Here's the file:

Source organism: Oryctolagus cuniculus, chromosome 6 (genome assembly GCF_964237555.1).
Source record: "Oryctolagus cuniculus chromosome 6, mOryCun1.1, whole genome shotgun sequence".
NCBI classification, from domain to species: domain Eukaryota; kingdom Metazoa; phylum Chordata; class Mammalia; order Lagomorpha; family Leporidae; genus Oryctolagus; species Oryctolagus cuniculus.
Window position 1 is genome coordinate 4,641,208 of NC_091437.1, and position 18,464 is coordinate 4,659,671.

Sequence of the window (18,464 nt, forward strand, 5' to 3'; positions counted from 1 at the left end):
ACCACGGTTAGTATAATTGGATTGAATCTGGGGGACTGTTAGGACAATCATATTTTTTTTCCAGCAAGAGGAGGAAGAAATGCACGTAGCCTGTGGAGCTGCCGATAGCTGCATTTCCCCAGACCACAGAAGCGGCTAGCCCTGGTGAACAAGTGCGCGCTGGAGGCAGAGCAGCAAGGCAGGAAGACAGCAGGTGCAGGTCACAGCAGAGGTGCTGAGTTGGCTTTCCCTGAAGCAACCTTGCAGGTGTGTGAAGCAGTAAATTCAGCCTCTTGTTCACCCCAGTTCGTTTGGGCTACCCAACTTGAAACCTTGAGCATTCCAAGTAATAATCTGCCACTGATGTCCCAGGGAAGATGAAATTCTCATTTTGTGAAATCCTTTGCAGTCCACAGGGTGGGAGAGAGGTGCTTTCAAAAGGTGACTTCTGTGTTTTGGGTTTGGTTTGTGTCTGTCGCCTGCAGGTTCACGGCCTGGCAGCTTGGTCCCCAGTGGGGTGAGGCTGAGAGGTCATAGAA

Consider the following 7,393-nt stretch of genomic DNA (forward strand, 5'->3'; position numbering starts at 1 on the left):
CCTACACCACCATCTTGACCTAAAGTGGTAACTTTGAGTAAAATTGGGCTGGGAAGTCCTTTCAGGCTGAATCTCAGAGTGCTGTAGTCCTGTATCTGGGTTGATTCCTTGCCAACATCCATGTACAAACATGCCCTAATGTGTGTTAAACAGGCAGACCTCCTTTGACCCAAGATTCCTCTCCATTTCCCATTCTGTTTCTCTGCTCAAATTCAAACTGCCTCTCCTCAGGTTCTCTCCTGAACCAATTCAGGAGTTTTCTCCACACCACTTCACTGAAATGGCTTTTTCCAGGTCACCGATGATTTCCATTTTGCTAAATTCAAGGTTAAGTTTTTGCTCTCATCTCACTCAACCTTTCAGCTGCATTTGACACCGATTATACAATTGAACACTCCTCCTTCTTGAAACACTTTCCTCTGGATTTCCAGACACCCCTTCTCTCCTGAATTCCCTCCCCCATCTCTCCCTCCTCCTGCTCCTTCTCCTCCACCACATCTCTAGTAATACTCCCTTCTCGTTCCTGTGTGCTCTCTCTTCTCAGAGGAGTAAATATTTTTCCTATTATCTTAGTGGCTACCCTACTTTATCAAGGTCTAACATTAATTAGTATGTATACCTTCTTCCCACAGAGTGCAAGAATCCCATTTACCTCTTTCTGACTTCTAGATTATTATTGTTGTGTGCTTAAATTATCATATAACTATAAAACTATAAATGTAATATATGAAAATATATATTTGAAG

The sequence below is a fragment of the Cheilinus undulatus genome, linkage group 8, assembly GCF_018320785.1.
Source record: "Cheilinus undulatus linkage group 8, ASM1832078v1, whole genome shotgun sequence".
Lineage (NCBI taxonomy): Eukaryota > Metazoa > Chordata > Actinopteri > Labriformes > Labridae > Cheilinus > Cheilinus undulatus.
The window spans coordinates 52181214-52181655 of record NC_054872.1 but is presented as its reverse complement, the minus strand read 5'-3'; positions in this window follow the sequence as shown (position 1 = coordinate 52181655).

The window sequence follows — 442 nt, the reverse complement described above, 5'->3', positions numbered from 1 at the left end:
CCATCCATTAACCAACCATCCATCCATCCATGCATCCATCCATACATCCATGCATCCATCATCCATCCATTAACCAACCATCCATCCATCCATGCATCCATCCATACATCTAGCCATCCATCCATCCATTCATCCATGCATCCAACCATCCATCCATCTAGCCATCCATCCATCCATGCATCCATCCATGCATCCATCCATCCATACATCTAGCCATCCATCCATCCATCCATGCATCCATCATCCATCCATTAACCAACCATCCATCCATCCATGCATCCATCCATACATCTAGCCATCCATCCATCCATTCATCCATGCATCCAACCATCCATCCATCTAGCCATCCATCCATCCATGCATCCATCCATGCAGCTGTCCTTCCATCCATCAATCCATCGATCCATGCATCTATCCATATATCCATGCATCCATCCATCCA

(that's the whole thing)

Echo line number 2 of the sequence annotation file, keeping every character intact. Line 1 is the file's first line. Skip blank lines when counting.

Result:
Source record: "Oryctolagus cuniculus chromosome 6, mOryCun1.1, whole genome shotgun sequence".